Paul  Weyrich

After the theatrics of the Congressional hearing subsided, one would have thought the issue would be closed. Wrong. It appears some Representatives need more publicity on the issue. Representative Henry A. Waxman (D-CA), Chairman of the Committee, and Thomas B. Davis, III (R-VA), Ranking Member, sent a letter to Attorney General Michael Mukasey on Wednesday urging the Department of Justice to investigate whether Clemens perjured himself and made knowingly false statements in his testimony.

This is what the resources of Congress and the Federal Government are being used for? Since when does Congress have authority over sports in the first place? The last time I read the United States Constitution there was no mention of a power to regulate athletics. But now we have two days worth of testimony on the issue and a letter urging the Department of Justice, which is already strained morally and financially, to waste its limited resources on an investigation into something over which Congress has no jurisdiction.

After releasing the letter Davis stated, "For the good of the investigation and integrity of the Committee, we've asked the Department of Justice to get to the bottom of this." This is utterly ridiculous. Shame on these Representatives for misusing their power.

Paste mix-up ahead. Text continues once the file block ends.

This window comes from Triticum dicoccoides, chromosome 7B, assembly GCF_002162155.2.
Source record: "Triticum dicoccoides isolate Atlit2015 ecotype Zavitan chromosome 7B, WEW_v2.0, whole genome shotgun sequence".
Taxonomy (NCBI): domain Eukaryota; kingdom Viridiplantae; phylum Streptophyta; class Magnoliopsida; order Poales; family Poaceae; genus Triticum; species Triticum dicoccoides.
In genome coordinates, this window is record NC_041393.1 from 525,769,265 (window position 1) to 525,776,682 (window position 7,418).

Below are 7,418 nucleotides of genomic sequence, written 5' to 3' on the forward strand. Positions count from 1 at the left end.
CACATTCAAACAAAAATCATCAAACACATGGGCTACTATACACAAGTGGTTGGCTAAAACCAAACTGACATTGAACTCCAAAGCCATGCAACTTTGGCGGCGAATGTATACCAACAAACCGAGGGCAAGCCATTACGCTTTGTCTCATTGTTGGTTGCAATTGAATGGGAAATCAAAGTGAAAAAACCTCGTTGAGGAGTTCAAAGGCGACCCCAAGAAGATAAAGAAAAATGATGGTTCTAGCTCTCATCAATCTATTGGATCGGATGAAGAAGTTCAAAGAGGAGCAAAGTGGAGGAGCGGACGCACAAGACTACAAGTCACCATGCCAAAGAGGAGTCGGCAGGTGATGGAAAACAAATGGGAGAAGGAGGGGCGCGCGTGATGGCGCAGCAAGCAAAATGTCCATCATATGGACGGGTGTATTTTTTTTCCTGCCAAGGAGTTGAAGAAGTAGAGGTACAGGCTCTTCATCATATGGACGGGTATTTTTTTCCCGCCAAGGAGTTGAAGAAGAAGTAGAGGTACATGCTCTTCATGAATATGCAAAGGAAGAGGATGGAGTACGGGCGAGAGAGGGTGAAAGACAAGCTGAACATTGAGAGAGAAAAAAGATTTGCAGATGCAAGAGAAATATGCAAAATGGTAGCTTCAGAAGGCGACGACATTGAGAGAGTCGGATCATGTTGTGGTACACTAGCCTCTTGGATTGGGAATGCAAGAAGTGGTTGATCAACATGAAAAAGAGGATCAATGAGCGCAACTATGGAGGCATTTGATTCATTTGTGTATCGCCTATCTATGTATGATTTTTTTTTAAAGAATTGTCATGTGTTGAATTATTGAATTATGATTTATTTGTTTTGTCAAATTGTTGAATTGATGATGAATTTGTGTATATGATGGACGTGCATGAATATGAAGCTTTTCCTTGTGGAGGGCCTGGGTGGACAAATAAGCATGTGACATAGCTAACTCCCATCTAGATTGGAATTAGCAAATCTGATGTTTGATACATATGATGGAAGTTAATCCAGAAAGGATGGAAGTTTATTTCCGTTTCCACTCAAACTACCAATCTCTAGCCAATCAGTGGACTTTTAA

The Justice Department ought to ignore this letter, the Congressional testimony, and everything else involved with the case. Sure, some performance-enhancing drugs are illegal. If Clemens acted unlawfully he should be punished by local law enforcement. He also should be denied induction into the Hall of Fame and have his records/achievements tossed out. But let's be serious - Congress has no business in baseball.

Paul Weyrich

Paul M. Weyrich is the late Chairman and CEO of the Free Congress Research and Education Foundation.
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